Townsville boy Mitchell Johnson and wicket-keeper Brad Haddin dug Australia out of a fairly deep pit.  8/273 at the close of play turns out to be acceptable. But, let’s not be too tactful here – we can leave diplomatic dialogue to the Australian Government and bid them well in their attempts to salvage the rapidly declining relationship with Indonesia. We need to face the facts.

England are on top and Stuart Broad has been ignited. The attempts of the parochial Brisbane crowd – including me and my friends – to unnerve Broad fell to the wayside as the Nottingham quick ripped into the Aussies with aplomb.

Strangely enough, earlier in the day Broad inquired about changing a misshapen ball. A mate of mine, Ian, a tall fast-bowler similar in stature to Chris ‘The Giant’ Tremlett, leaned across and described a bizarre dream from the evening before where he was forced to bowl with a ball so beaten out of shape by furious batsmen, it resembled a potato. The umpire obliged a request to change the potato; Ian was provided a hexagon. Well, at least you might get some decent seam movement, I thought.

Australia’s attack will need loads of that tomorrow as it is certain that they’ll be bowling at England before lunch on Day Two. Here’s hoping Brad Haddin (78 not-out) goes all the way and scores a tonne before that happens.

See you tomorrow at the GABBA.

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The Little Master’s farewell & war between the old enemies

Welcome back men of gentle persuasion, and ladies who love or tolerate cricket. Only a few more days until the Ashes contest commences, so get the coronary surgeon on speed dial and book some leave from work. Five Tests in Australia, four in 2013 and one in 2014, and it all commences next week in Brisbane. Right now though, the game’s greatest batsmen of the past 25 years is playing his final ever Test Match in Mumbai.

Sachin Tendulkar

Enormous content will be generated in the wake of Tendulkar’s retirement. Eulogies and comparisons will trigger reflection and debate. The most prominent comparison will be between he and the late Sir Donald Bradman. I must assert that this is unnecessary. Both are brilliant batsmen, eternal legends of the sport, but the sheer gap in time between their careers and the vastly different conditions in which they plied their trade renders them incommensurable.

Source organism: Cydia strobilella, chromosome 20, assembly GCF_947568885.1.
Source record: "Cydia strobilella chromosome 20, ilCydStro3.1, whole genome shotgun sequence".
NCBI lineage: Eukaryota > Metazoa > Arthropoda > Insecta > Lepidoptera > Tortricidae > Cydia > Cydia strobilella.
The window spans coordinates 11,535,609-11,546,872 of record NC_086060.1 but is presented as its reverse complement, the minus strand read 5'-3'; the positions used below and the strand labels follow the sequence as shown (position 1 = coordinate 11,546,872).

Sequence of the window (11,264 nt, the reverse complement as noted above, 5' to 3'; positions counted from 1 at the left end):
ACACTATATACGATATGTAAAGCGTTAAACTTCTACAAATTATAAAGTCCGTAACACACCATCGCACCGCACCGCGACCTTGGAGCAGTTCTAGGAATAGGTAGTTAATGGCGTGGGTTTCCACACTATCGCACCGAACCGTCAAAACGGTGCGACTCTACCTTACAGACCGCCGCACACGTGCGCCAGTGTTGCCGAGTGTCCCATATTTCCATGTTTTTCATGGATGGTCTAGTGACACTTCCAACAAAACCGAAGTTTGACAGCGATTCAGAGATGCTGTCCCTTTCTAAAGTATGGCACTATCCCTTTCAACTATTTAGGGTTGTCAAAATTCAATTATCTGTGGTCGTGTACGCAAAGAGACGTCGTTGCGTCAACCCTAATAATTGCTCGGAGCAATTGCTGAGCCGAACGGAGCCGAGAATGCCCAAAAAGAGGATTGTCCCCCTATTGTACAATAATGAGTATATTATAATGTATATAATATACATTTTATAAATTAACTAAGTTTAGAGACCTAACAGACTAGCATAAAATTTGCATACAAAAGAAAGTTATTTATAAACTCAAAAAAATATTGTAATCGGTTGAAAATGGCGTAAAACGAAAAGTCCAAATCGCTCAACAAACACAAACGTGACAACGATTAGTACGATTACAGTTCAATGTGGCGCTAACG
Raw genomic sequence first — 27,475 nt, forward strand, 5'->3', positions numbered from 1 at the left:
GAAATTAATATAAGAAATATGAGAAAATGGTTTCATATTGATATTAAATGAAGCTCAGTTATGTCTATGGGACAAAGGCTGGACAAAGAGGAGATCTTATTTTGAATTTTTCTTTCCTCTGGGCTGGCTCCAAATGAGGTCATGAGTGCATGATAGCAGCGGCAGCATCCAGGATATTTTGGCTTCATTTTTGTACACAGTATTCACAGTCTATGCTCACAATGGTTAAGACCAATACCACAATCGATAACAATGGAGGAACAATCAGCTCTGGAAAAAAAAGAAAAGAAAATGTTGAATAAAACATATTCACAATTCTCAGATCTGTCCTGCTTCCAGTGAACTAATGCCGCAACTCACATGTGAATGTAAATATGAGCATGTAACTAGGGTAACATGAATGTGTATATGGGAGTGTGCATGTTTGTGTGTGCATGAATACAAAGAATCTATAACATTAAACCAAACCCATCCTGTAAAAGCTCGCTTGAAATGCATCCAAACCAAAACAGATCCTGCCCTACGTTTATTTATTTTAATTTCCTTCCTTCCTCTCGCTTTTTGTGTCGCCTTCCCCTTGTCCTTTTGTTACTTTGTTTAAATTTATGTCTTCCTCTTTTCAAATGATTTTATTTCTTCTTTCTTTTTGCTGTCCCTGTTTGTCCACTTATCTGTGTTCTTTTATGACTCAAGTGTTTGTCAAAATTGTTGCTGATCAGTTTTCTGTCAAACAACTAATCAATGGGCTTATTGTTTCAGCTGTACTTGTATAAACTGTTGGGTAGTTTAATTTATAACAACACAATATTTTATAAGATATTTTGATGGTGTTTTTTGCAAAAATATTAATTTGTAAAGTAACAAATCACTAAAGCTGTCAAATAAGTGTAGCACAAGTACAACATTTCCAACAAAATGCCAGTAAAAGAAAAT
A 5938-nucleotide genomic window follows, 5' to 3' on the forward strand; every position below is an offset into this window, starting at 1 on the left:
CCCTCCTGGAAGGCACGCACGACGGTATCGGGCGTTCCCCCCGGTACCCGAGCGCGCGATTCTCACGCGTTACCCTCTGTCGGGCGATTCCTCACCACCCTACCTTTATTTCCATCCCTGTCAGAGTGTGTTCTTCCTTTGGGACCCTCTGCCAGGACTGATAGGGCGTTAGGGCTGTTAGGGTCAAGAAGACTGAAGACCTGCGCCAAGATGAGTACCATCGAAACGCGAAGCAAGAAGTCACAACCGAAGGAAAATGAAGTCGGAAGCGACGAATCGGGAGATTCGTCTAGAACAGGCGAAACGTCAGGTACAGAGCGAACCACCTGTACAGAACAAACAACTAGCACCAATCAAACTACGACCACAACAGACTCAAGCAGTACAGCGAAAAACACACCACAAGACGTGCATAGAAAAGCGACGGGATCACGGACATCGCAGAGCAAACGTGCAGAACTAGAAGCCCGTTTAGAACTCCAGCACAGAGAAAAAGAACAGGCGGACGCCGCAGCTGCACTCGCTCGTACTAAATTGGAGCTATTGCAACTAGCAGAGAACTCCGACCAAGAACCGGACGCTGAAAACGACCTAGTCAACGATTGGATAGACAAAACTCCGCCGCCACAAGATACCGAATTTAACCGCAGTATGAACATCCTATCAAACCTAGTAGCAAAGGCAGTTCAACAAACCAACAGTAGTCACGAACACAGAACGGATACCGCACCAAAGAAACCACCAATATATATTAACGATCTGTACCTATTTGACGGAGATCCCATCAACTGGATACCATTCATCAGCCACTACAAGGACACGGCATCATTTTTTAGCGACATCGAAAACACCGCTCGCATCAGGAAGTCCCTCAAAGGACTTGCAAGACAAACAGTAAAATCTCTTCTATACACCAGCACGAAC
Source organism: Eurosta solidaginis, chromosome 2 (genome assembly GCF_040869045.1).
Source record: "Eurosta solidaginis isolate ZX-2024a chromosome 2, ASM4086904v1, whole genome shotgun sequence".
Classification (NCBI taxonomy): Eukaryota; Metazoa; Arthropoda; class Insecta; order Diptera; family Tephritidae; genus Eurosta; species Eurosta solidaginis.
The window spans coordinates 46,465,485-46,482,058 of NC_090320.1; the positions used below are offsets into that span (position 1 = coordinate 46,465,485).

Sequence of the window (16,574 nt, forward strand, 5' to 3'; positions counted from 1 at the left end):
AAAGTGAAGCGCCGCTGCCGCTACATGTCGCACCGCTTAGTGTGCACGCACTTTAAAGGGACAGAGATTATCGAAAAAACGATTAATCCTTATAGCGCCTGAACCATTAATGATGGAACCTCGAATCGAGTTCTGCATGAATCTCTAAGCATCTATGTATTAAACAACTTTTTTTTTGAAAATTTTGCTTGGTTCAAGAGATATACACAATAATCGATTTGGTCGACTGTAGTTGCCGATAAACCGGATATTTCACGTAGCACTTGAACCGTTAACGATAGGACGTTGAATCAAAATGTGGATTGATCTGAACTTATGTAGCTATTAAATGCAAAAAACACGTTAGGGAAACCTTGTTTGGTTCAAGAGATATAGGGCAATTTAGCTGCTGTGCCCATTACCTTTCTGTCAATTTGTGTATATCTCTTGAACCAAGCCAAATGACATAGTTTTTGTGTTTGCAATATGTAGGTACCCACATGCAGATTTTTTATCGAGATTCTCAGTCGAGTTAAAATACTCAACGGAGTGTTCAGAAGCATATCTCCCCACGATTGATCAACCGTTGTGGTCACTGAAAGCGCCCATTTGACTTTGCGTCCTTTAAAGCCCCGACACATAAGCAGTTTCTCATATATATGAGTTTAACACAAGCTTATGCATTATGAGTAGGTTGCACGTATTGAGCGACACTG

Tendulkar scored 74 against the West Indies yesterday and moving into Day Three, with the visitors 3 down and 270-odd behind on a 1st innings deficit, it’s likely we’ll never see the Little Master bat again. Perhaps the only man who can allow the world to see Tendulkar once more is West Indian legend Shivnarine Chanderpaul, who at 39 is playing his 150th Test. A rearguard innings from Shiv might see the West Indies force India to go around again, but it would have to be a timeless special. I hope the Guyanese hero can do it and with the big Jamaican Chris Gayle still in, there’s a slim chance.

I don’t think it should have ended like this though… a raging dispute between South African cricket’s CEO Haroon Lorgat and India’s BCCI has robbed the cricket world of what should have been an epic four or five Test match series in South Africa beginning on Boxing Day or in the new year. I argue that Sachin’s last stand would have been far more memorable had it been nutted out in the trenches of Test warfare against the world’s best, rather than in a hastily arranged “farewell” tour against an unprepared and relatively weaker West Indian side. Alas, scatter-gun personality politics and an unbridled BCCI gave us what we have.

Tendulkar’s record is stunning: he will have completed 200 Test matches, at least 51 Test centuries and amassed around 16,000 runs at an average over 53. He’s also knocked out over 18,000 runs in 463 One Day Internationals. He’s only played 1 international T20. Says a lot doesn’t it?